Off Road: Meet Suzuki Driver "Monster" Tajima

16 July 1999

by David Treffer
The AutoChannel

Nobuhiro Tajima
To meet Nobuhiro "Monster" Tajima for the first time you are overwhelmed by the size of the man. Tajima has the outward appearance of a professional football or rugby player. Broad shoulders, large hands and a handshake that could make former Chicago Bears linebacker Dick Butkus cry. Well, as the old saying goes, "never judge a book by its cover", definently applies in this case.

Tajima is a professional, but not in the sport of football or rugby. Instead, he is one of the best drivers in the world in the sport of rally and hill-climb. You know.... hillclimb.... where racers find enjoyment in racing up the side of a mountain at speeds approaching 120mph while negotiating turns that aren't suitable for a donkey. Driving on the fine edge of perfection in hillclimb can be akin to dancing on the edge of a razor blade. Make a mistake and its a long, long way to the bottom of the mountain. Ernest Hemingway never wrote a book about the Pikes Peak Hill Climb but there is a related quote attributed to him. Asked about the definition of sports, Hemingway replied "Bull Fighting, Mountain Climbing and Auto Racing are the only true sports, all the rest are just games." In hill climb you get both mountain climbing and auto racing.

I was able to meet "Monster" Tajima during the 77th Annual Pikes Peak International Hill Climb. Tajma hails from Ishikawa Prefecture, Japan. The fourty-nine year-old driver seemingly has been driving all his life. In reality, Tajima began driving at the age of eighteen in local Japanese dirt trials and rallies. Over the years, Tajimas reputation of agressive, but stylistic racing, became legandary in Japan. Put that together with his stature of six feet tall and you understand where the nickname "monster" came from.

I found Tajimas personality was like many drivers'. He was placid, easy-going and approachable outside of the cockpit. But when it came time to get ready to race a transition took place. Controlled agressiveness. To be a winner in motorsports you must have ultimate confidence in your skills, superior concentration and an internal drive to be the best. Tajima has all three. In the confines of his racecar, Tajima was making the transition to become "Monster" Tajima.

Tajima represents the Suzuki Motor Corporation in the world-wide hill climb competitions. This year he is driving the Suzuki V6 Grand Vitara. Tajimas association with Suzuki has been on-going since 1986 when he established the Suzuki Sports Company. Developing a business side of motorsports is by no means new. The difference is that Tajima approached it on a global basis. Suzuki, founded in 1920, is a global player. Their presence in the United States is only 14 years old. The market penetration for their automotive division is one half of one percent. It would be fair to characterize their market share as still in its infancy. Outside of the US, the Suzuki name is recognized for excellence in engineering. Tajima, being a global businessman, has applied his name and skills successfully. In Japan, he is a national hero.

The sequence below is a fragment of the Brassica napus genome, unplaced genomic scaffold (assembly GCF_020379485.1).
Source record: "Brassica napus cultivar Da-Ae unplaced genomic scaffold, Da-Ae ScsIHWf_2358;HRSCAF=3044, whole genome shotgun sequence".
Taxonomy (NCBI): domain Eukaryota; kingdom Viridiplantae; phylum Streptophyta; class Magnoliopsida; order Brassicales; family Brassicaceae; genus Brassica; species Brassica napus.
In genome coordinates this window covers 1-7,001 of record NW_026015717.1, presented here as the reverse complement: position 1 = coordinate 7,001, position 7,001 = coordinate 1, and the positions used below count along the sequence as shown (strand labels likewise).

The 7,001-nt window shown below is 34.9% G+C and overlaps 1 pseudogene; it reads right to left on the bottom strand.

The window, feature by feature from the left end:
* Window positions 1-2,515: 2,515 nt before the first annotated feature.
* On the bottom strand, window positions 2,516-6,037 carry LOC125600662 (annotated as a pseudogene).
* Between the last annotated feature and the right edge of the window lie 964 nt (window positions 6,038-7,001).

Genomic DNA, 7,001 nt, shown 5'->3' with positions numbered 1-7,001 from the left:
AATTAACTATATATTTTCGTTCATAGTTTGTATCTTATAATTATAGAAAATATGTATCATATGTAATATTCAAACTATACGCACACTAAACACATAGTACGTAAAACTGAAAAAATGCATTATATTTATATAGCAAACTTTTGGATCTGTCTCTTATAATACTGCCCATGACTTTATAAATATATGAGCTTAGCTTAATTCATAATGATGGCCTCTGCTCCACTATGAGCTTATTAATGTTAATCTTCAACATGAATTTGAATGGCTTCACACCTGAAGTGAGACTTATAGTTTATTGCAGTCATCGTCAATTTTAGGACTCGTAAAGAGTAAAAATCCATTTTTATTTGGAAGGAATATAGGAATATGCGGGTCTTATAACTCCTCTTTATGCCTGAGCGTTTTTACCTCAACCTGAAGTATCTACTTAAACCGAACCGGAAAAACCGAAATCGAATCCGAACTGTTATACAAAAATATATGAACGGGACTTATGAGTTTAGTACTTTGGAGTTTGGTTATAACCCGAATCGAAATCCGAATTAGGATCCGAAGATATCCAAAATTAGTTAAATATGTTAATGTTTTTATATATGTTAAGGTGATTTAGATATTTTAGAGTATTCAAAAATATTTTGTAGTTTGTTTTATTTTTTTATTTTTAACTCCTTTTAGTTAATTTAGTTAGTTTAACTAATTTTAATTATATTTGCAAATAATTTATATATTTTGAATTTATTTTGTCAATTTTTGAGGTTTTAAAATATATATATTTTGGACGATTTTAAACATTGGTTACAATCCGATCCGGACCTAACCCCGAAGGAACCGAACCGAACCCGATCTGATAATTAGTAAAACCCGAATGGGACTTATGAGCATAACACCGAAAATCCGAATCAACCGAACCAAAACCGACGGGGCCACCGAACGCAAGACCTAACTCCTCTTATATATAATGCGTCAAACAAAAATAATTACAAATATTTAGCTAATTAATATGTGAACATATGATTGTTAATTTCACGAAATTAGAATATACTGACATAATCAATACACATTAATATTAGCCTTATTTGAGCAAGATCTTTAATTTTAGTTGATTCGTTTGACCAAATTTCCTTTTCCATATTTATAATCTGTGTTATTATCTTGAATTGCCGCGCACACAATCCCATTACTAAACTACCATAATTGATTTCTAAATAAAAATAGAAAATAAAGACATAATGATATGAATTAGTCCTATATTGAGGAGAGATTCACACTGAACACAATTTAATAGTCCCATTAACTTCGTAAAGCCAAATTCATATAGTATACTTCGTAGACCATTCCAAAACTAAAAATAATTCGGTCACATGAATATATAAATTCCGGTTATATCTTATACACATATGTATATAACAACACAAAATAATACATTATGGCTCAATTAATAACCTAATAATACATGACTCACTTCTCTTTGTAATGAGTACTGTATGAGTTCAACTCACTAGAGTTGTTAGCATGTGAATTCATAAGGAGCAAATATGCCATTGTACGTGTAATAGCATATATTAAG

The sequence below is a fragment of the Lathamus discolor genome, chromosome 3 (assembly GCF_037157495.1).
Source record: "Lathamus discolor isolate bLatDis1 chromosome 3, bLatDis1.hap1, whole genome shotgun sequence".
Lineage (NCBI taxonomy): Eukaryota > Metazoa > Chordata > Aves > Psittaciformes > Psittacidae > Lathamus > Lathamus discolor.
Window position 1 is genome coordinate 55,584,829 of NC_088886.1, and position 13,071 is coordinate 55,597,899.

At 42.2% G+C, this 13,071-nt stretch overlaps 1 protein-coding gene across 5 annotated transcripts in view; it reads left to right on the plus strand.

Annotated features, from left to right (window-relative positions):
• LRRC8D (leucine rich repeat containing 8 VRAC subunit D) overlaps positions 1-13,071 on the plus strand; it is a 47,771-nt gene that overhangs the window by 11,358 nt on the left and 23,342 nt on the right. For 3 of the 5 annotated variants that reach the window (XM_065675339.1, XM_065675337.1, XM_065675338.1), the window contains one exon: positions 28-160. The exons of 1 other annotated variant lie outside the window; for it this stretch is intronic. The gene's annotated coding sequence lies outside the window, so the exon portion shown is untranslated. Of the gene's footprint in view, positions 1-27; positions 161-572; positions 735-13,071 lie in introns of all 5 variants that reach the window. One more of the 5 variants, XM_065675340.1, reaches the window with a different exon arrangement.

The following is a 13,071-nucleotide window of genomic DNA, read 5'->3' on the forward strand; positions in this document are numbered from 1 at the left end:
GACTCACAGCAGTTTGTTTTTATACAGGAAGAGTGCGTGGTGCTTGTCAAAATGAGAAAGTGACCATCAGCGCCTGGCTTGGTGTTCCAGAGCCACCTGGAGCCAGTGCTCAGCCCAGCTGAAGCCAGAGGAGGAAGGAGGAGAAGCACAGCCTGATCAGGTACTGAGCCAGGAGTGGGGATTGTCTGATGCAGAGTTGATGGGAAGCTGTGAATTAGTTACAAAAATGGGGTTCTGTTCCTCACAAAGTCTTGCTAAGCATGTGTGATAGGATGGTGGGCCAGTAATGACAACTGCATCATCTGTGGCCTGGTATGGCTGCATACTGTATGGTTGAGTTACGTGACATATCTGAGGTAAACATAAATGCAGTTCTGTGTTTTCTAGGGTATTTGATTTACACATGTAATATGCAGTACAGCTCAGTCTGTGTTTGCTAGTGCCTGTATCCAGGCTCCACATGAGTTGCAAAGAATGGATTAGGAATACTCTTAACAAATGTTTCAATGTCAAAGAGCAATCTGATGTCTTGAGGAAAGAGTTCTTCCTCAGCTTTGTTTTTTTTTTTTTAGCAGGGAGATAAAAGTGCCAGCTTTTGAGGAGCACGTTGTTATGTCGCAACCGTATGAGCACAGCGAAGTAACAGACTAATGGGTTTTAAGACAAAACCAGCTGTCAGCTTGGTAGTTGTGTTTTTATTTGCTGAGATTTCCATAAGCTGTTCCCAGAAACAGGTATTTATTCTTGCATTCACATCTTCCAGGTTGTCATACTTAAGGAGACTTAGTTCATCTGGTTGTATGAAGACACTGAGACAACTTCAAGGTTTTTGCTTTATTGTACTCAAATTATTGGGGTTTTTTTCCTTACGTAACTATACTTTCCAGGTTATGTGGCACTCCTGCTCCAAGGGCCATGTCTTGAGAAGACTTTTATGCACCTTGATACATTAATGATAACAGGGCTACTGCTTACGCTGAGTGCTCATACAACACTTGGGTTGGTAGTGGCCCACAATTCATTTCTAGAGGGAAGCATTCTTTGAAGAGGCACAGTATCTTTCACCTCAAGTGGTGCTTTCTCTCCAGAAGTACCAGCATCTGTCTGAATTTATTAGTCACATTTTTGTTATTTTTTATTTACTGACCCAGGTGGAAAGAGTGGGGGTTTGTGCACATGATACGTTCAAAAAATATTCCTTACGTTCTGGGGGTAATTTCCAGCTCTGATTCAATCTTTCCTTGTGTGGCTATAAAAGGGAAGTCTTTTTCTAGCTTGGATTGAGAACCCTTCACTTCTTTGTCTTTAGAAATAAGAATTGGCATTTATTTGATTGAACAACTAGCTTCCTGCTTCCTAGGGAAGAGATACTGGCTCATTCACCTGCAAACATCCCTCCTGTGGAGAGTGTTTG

The Pikes Peak Hill Climb begins at an elevation of 9,390 feet and finishes at 14,110 feet. Along the way the course has 156 left and right hand turns. I asked Tajima about the ability to remember the course. With a sly grin on his face, he pointed to his head and replied, "You see I have 64K of memory, standard equipment on Tajima." Not only a great driver but a very dry sense of humor to boot.

At this years Pikes Peak Hill Climb, a Japanese Television crew practically followed his every movement before, during and after the event. Tajima, ended the week-end by finishing second to his rival Rod Millen. Tajima, who had expressed his desire to break the 10 minute mark, hit a small boulder about half-way up the mountain. The resulting damage ruined the aerodynamics on his racecar. Tajima, like Millen, also had to contend with wet and windy (35-40mph) conditions as he approached the summit. Tajima, completed the run in 10 minutes 37 seconds. Tajima, did not make any excuses about the miserable conditions or hitting the boulder. Instead, he offered that he would return in the year 2000.

So watch out for Tajima next year. Something tells me that he will expand his memory between now and then.

Editors Note: For hundreds of hot racing photos and racing art, be sure to visit The Racing ImageGalleries and the Visions of Speed Art Gallery.

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